After securing his research grant from the National Institute of Mental Health, Lac had worked out an arrangement with the head of the University of Michigan’s Department of Human Genetics. He’d heard that Dr. Nelson was looking for anthropologists to help him with a project to study isolated tribes in South America. The plan was to compare the Indian’s genetic material to that of a cohort of Japanese people who’d survived exposure to radiation in Hiroshima and Nagasaki. Seeing the project as an opportunity to get funding for future research, possibly even obviating the need to interrupt his fieldwork with long stints of teaching, Lac had agreed to serve as a guide and translator for a research team slated to arrive next year, near the end of his time with the Yanomamö. He’d undergone training back in Ann Arbor so he could help take blood samples and give general health assessments. How would he explain to Nelson his immediate retreat from the jungle, before learning a single word of the language?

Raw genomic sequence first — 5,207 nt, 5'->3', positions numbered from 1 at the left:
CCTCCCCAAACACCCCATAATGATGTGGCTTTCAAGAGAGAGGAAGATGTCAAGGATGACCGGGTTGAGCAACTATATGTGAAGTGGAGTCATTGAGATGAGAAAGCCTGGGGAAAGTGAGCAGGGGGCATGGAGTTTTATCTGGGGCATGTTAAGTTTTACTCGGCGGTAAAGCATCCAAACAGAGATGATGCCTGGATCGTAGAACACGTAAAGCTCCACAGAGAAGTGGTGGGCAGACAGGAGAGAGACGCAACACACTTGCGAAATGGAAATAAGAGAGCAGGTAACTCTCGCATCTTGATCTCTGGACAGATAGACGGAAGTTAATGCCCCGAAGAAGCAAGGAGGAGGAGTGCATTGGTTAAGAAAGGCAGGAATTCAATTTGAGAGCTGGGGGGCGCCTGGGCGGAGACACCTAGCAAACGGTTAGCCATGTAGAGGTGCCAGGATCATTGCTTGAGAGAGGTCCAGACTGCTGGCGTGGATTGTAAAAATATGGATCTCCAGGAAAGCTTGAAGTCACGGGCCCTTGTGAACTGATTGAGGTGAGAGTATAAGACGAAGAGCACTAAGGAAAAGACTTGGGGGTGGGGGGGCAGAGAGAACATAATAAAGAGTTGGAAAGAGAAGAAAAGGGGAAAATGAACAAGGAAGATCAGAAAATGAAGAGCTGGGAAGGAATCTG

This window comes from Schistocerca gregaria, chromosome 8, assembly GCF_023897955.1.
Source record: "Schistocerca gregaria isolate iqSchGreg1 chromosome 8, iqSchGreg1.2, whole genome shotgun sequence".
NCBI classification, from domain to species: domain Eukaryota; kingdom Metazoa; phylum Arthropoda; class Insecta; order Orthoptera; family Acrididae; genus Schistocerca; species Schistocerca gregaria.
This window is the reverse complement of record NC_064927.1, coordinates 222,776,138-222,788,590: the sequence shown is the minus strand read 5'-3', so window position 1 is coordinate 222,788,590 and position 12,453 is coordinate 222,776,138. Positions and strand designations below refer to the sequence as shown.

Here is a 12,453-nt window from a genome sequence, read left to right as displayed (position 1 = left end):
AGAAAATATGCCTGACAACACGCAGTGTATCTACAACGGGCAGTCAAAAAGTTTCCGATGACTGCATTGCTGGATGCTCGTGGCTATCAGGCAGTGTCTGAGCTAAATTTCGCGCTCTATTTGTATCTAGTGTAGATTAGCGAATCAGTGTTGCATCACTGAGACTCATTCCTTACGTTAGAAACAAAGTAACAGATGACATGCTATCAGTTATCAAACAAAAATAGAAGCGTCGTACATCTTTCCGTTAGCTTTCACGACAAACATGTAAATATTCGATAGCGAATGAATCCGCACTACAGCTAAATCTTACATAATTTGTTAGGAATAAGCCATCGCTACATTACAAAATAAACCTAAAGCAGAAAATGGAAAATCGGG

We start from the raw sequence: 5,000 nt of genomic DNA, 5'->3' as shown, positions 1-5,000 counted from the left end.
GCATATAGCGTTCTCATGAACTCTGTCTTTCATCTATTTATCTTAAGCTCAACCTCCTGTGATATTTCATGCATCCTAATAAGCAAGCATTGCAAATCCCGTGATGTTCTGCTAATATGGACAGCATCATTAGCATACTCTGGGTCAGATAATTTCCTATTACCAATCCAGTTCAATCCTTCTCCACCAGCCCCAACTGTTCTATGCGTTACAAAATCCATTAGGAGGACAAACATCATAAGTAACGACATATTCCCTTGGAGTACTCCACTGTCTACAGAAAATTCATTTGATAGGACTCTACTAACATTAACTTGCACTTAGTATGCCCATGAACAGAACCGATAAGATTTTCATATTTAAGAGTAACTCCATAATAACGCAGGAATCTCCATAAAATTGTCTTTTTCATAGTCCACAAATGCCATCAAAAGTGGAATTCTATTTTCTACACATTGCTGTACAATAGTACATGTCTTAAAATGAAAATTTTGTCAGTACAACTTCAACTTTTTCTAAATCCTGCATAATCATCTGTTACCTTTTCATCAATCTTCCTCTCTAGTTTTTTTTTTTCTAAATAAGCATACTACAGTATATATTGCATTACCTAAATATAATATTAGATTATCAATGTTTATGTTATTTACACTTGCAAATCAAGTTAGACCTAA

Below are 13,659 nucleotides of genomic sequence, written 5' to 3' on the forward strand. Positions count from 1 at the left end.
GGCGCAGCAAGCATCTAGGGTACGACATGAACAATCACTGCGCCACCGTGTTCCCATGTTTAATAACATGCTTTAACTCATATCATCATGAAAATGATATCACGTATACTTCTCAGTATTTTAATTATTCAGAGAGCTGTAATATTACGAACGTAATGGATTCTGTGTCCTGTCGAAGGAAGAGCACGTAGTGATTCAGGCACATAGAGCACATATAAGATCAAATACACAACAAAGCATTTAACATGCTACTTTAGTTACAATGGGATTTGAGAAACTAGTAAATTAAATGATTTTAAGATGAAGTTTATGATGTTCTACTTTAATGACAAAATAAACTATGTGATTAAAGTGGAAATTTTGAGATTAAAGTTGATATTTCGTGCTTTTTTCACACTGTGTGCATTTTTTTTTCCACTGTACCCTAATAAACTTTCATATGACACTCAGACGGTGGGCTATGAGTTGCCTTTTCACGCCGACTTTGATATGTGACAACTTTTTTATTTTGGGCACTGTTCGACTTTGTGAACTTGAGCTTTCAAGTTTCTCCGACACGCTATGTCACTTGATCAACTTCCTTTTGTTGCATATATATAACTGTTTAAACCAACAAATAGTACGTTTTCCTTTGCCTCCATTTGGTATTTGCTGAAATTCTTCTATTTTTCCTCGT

Lac, ducking clear of the mosquito netting at last, but still struggling to shed the residue of his dream-saturated sleep, catches himself after several moments staring vacantly at the empty hammock between the door and where he now stands alongside his own. Clemens has told him about how he joined the New Tribes after leaving the army at the end of the war. He wanted to see more of the world. He wanted to do some good. He couldn’t, after all he’d seen, after all he’d done, simply go back home to his old life. Five years later, he and another missionary were making first contact with the people of Mahekodo-teri, a few hours further up the Orinoco from the confluence with the Mavaca. Clemens stayed on after the other missionary returned to the states—for his wedding in 1951. When Clemens did eventually leave Yanomamöland to recuperate and raise funds, the Salesians, who’d ignored the Yanomamö up till then because they were too difficult to reach, took the opportunity to start building the mission compound at Platanal, a short distance from Mahekodo-teri. So it was downriver to Iyäwei-teri for Clemens. He convinced the people there to move closer to the confluence of the Ocamo River with the Orinoco, where he set up another mission outpost, staying for a few years. When he left, however, the Catholics moved in again. Lac has in fact spoken over shortwave radio to the Italian priest who’s currently stationed at Ocamo. Now Clemens has his hut outside the Bisaasi-teri shabono near the Mavaca, and so far the Salesians have been content to leave him to his own brand of mission work there.